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In this paper the authors refer to

transverse susceptibility $\chi_{ \perp}$ [meV $^{−1}$]

I was taught that the magnetic susceptibility is dimensionless.

How do I get $\chi$ in the above units??

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In one place it is given in emu/mol, whatever that may be. –  Georg Mar 23 '11 at 22:06
Excellent question :) –  David Z Mar 23 '11 at 23:12
At any rate, whatever you were taught, it's clear that $\chi_\perp$, defined as a coefficient in equation 2 of that paper, has the unit of inverse energy, just like they indicate. $\int d^3 x$ cancels against $abc$, one time derivative cancels against $\partial_t$, the other $\partial_t$ combined with one $\hbar$ gives one energy which has to be cancelled for $S$ to have the right dimension of the other $\hbar$. So maybe you should have already asked a different question about the previous texts such as eqn 2. $\chi_\perp$ is apparently normalized differently than you think. –  Luboš Motl May 4 '11 at 11:40

1 Answer 1

Magnetic susceptibility is a static constant relating the amount of magnetization to the applied magnetic field; it is dimensionless. Transverse susceptibility is a measure of the magnetic response of a material to an alternating field; it is not dimensionless. The transverse susceptibility is often used when talking to the ferromagnetic resonance (like I think they are doing in the paper you cite) of a material.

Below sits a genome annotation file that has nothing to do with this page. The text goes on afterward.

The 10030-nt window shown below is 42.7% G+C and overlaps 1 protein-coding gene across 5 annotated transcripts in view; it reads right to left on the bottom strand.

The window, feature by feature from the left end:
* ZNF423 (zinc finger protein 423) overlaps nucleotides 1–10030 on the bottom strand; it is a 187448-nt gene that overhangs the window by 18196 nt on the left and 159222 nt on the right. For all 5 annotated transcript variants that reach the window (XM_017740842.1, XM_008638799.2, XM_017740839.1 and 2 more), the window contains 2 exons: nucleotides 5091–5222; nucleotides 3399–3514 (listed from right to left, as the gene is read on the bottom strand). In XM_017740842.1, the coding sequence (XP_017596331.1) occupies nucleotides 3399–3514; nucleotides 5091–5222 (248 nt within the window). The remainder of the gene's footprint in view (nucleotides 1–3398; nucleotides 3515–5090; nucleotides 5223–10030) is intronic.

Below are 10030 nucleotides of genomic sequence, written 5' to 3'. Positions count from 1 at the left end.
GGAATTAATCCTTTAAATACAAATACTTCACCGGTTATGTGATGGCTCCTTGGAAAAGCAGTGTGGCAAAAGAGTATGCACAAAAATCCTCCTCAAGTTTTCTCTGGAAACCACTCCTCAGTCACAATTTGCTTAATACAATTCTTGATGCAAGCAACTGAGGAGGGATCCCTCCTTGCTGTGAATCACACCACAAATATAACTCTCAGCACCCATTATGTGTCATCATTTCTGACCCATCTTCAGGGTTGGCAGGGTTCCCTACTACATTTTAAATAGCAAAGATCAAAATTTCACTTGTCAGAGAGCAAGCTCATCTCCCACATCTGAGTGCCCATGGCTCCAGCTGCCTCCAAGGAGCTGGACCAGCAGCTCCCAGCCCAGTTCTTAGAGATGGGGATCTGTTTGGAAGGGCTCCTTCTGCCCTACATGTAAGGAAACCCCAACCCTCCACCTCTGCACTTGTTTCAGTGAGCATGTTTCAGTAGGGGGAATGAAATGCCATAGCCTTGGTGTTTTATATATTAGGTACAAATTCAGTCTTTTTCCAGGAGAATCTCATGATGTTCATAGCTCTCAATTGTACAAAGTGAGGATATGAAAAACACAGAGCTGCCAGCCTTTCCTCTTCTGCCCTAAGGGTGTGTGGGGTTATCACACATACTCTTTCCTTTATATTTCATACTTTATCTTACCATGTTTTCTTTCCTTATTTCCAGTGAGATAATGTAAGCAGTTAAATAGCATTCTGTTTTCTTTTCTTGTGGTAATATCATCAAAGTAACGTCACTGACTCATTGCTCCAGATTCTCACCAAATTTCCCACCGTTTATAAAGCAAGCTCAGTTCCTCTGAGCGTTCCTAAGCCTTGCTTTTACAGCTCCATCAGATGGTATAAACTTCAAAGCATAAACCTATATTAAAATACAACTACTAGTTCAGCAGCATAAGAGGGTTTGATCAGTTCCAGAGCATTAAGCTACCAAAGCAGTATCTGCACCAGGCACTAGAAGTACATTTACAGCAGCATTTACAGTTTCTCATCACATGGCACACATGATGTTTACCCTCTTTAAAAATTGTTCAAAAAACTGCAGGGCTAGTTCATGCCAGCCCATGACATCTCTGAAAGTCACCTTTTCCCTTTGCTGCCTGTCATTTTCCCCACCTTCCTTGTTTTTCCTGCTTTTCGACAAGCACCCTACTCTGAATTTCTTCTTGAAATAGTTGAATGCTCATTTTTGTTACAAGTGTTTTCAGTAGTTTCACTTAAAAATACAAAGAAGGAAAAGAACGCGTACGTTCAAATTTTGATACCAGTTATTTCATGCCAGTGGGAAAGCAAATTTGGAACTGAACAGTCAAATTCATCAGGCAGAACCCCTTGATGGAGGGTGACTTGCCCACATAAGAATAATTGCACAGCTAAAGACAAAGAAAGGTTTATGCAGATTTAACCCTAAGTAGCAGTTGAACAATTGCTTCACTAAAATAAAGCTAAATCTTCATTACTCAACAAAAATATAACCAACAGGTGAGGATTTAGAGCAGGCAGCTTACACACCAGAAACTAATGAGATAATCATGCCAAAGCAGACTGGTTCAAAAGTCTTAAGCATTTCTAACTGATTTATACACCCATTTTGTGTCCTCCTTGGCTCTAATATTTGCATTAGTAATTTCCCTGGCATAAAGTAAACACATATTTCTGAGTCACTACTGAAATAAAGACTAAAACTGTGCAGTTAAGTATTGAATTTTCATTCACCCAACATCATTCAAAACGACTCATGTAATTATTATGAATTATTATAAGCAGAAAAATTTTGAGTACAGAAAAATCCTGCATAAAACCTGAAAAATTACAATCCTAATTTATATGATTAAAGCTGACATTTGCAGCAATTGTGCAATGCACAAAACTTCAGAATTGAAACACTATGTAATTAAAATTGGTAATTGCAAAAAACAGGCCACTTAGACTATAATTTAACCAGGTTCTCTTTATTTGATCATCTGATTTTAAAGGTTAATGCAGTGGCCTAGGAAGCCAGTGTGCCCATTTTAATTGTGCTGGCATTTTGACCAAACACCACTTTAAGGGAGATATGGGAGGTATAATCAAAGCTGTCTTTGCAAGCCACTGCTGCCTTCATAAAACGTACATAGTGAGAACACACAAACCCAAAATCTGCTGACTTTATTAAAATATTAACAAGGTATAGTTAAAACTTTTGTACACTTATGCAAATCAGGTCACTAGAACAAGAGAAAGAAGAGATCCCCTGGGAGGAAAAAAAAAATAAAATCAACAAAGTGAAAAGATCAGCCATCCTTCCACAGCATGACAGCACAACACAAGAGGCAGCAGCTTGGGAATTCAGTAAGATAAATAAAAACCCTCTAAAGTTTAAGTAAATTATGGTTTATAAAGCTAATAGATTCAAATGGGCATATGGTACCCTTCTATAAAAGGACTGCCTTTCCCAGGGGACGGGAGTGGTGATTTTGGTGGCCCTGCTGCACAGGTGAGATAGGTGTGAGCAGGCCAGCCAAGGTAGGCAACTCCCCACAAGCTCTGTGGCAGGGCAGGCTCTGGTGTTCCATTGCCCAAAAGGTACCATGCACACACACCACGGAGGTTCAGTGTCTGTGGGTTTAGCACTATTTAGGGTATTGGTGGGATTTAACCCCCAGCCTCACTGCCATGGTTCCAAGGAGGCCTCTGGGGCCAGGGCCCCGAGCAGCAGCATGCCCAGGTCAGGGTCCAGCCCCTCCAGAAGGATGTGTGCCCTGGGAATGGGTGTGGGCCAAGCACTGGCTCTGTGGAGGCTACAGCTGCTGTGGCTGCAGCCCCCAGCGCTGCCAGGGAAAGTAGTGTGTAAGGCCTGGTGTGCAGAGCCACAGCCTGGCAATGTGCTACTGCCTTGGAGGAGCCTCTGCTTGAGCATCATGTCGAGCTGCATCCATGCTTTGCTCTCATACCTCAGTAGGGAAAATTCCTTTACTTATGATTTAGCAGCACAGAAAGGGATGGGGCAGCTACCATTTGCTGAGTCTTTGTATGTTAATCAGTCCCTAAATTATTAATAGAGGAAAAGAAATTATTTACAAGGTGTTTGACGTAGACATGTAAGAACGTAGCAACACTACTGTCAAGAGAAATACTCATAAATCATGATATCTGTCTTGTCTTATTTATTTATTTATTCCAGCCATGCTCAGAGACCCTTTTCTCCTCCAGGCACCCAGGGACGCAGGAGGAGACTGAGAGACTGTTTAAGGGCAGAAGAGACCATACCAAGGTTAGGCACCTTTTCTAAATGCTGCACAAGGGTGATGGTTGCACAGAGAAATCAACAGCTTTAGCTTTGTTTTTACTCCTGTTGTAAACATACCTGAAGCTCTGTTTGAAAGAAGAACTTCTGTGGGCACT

So the short answer is that MS is dimensionless and TS is not.

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Ok, this is something I didn't know. Anyway, as Georg already mentioned, the authors use the value given in emu/mol to evaluate $\chi _{\perp}$. How should I convert between these units? –  Pie86 Mar 24 '11 at 8:37
I could not find the TS given in emu/mol. emu/mol are the units of molar susceptibility. Molar susceptibility is postulated in Curie's law for paramagnetic material. Though I must admit this is a dense paper (and not in my field) so in order to keep it from taking up my morning I've just been skimming it. –  AOA Mar 24 '11 at 16:34
It's in the caption of "Table 1" (near the end). Anyway I want to thank you for your help and the precious information about TS. –  Pie86 Mar 24 '11 at 20:10
'emu' should only be used as a shorthand IMHO. It is difficult to convert without context, and is an unfortunate cgs anachronism. It stands for "electromagnetic unit" and can mean simply the volume of a field (here it usually means cm^3) or it can mean magnetic moment (erg/G). I suspect that if I was more familiar with operating an NMR I would be able to give you a better crafted answer. –  AOA Mar 25 '11 at 3:44

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